Rep. Adam Schiff, the ranking Democrat on a House intelligence committee, laid out the case for alleged Russian meddling in the 2016 presidential election. He kept asking about the “connection” to Moscow and Donald Trump’s presidential campaign. (Notice how he did not once ask about Podesta’s link to Russia.)
As you can guess, there were some very blatant flaws in his statement. And we are giving them to you right now!
By Aaron Klein
1 – Throughout his opening statement, Schiff repeatedly relied on information provided by Christopher Steele, a former British intelligence officer who was reportedly paid by Democrats and anti-Trump Republicans to investigate Trump and was the author of a controversial, largely discredited 35-page dossier on Trump.
Schiff ignores the fact that Mike Morell, who served as deputy director of the Central Intelligence Agency and twice as acting director, has questioned Steele’s credibility. Morell currently works at the Hillary Clinton-tied Beacon Global Strategies LLC. Beacon was founded by Phillippe Reines, who served as Communications Adviser to Hillary Clinton while she was secretary of state. From 2009-2013, Reines also served in Clinton’s State Department as the Deputy Assistant Secretary of State for Strategic Communications. Reines is the managing director of Beacon.
Here are a few of the times Schiff openly cited Steele in his committee speech to support various anti-Trump charges involving Russia. Indeed, many of the charges seem to center on Steele:
*According to Christopher Steele, a former British intelligence officer who is reportedly held in high regard by U.S. Intelligence, Russian sources tell him that Page has also had a secret meeting with Igor Sechin (SEH-CHIN), CEO of Russian gas giant Rosneft. Sechin is reported to be a former KGB agent and close friend of Putin’s.
*According to Steele’s Russian sources, Page is offered brokerage fees by Sechin on a deal involving a 19 percent share of the company. According to Reuters, the sale of a 19.5 percent share in Rosneft later takes place, with unknown purchasers and unknown brokerage fees.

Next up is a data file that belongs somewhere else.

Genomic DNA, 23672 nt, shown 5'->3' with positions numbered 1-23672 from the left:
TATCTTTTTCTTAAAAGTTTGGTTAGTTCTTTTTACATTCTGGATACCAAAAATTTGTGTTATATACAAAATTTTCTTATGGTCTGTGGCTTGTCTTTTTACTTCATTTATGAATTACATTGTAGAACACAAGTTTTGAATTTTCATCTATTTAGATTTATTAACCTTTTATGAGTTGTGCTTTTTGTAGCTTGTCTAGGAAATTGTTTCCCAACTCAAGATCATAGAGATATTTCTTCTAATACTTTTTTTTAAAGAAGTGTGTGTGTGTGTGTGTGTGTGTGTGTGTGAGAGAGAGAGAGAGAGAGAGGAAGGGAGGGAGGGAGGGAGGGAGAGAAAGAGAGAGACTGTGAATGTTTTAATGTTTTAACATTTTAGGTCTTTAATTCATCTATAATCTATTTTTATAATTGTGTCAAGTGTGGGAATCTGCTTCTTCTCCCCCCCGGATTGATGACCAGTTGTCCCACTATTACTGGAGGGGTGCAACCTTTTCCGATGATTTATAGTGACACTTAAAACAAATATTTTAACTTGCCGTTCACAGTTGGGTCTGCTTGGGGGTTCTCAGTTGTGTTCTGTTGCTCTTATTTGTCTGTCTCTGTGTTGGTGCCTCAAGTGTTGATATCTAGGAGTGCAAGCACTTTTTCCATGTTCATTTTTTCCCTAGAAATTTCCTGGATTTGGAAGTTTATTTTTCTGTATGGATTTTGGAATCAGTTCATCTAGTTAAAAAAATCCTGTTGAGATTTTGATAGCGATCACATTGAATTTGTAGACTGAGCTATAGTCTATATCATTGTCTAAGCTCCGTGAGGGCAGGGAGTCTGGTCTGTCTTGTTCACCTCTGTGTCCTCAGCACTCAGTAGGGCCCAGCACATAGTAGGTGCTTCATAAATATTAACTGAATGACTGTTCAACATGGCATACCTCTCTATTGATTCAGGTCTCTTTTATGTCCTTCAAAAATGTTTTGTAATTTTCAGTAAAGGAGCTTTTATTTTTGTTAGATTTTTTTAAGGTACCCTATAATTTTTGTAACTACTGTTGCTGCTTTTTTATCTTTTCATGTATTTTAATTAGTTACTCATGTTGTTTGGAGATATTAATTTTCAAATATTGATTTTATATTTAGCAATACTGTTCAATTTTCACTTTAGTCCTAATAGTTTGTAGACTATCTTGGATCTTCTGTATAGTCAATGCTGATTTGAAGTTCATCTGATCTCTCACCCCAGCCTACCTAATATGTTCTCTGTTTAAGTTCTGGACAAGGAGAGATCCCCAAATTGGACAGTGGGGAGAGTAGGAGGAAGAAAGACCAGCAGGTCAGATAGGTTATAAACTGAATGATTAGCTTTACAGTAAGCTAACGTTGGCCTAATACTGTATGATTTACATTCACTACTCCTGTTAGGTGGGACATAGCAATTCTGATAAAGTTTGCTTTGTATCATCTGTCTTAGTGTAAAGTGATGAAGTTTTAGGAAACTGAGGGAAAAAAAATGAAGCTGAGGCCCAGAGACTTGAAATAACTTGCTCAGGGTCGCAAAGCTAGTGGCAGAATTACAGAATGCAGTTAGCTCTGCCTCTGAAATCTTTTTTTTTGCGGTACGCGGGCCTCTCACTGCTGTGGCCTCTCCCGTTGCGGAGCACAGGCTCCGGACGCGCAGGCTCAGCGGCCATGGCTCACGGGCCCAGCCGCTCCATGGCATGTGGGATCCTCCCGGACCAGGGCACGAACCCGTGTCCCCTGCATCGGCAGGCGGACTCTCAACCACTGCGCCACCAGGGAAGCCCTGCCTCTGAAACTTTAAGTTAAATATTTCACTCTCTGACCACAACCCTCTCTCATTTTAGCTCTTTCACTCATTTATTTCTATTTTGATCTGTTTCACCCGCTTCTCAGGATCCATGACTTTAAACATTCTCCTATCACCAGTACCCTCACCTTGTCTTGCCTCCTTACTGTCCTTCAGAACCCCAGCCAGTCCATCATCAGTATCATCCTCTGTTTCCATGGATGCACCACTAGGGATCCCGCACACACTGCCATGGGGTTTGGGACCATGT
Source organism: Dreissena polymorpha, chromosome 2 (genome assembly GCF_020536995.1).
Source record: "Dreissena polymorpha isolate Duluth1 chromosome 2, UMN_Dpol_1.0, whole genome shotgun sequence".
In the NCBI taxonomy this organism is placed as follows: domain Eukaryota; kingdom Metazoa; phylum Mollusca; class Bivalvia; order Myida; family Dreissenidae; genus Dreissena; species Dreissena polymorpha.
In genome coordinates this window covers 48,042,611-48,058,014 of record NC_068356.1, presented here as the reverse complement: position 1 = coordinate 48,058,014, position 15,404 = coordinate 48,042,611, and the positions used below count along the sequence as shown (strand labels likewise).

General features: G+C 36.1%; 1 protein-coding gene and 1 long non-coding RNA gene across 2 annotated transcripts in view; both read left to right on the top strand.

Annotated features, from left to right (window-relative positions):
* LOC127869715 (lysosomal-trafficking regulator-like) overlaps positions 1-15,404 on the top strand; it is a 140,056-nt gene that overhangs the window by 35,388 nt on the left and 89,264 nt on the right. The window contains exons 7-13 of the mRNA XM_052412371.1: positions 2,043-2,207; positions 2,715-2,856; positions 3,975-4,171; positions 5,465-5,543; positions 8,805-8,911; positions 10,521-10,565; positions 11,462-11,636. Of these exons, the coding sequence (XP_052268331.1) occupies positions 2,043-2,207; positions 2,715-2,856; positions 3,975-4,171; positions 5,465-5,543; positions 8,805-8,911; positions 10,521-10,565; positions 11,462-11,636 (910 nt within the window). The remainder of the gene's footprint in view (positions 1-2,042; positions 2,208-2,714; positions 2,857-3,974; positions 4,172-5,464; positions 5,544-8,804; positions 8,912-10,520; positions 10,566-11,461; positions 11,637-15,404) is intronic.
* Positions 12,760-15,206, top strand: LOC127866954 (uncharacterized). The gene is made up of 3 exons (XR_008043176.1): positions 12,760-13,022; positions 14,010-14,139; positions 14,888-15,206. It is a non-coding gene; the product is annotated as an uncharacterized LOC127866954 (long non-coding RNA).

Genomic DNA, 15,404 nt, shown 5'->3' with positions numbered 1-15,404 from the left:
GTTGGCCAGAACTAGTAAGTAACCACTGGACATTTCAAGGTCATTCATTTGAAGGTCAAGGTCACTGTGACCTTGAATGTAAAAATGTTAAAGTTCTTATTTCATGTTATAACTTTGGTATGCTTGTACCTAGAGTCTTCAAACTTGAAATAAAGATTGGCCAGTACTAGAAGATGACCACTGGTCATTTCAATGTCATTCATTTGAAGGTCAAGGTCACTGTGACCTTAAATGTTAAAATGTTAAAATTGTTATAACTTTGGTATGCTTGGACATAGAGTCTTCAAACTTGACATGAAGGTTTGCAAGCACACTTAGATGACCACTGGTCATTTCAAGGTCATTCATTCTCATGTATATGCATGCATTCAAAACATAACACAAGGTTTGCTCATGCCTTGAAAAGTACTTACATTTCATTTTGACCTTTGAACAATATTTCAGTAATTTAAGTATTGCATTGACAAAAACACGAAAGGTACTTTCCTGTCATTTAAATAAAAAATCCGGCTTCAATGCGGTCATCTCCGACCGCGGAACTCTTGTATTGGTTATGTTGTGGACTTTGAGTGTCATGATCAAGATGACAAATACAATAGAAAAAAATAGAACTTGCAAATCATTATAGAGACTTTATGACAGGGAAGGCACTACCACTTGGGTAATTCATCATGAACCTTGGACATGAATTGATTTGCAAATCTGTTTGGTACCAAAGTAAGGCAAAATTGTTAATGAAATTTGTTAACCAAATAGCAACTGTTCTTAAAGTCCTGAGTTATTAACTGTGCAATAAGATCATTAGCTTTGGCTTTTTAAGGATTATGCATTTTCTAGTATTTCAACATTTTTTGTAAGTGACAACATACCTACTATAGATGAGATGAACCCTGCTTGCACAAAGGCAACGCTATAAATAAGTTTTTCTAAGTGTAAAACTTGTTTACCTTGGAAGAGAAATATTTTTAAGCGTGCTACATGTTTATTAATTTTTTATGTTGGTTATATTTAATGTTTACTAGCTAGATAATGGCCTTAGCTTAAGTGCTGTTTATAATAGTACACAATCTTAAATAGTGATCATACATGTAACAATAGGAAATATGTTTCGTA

*Also, according to Steele’s Russian sources, the Trump campaign is offered documents damaging to Hillary Clinton, which the Russians would publish through an outlet that gives them deniability, like Wikileaks.
*In the middle of July, Paul Manafort, the Trump campaign manager and someone who was long on the payroll of Pro-Russian Ukrainian interests, attends the Republican Party convention. Carter Page, back from Moscow, also attends the convention. According to Steele, it was Manafort who chose Page to serve as a go-between for the Trump campaign and Russian interests. Ambassador Kislyak, who presides over a Russian embassy in which diplomatic personnel would later be expelled as likely spies, also attends the Republican Party convention and meets with Carter Page and additional Trump advisers JD Gordon and Walid Phares. It was JD Gordon who approved Page’s trip to Moscow. Ambassador Kislyak also meets with Trump campaign national security chair and now Attorney General Jeff Sessions. Sessions would later deny meeting with Russian officials during his Senate confirmation hearing.